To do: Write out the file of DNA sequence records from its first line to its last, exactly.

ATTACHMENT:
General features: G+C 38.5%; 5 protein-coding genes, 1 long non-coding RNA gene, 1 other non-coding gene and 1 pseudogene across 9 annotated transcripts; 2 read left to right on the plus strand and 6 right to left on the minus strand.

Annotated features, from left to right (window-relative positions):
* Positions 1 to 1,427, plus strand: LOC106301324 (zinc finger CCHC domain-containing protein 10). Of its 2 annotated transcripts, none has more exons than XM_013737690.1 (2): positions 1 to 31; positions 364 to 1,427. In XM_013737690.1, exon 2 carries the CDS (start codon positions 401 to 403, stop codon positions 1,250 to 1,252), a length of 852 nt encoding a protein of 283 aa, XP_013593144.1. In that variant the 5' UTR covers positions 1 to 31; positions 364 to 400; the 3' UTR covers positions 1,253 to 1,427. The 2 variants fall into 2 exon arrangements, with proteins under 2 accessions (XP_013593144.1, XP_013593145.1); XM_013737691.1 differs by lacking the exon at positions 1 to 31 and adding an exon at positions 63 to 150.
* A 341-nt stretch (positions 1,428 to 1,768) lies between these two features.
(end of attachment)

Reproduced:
General features: G+C 38.5%; 5 protein-coding genes, 1 long non-coding RNA gene, 1 other non-coding gene and 1 pseudogene across 9 annotated transcripts; 2 read left to right on the plus strand and 6 right to left on the minus strand.

Annotated features, from left to right (window-relative positions):
* Positions 1 to 1,427, plus strand: LOC106301324 (zinc finger CCHC domain-containing protein 10). Of its 2 annotated transcripts, none has more exons than XM_013737690.1 (2): positions 1 to 31; positions 364 to 1,427. In XM_013737690.1, exon 2 carries the CDS (start codon positions 401 to 403, stop codon positions 1,250 to 1,252), a length of 852 nt encoding a protein of 283 aa, XP_013593144.1. In that variant the 5' UTR covers positions 1 to 31; positions 364 to 400; the 3' UTR covers positions 1,253 to 1,427. The 2 variants fall into 2 exon arrangements, with proteins under 2 accessions (XP_013593144.1, XP_013593145.1); XM_013737691.1 differs by lacking the exon at positions 1 to 31 and adding an exon at positions 63 to 150.
* A 341-nt stretch (positions 1,428 to 1,768) lies between these two features.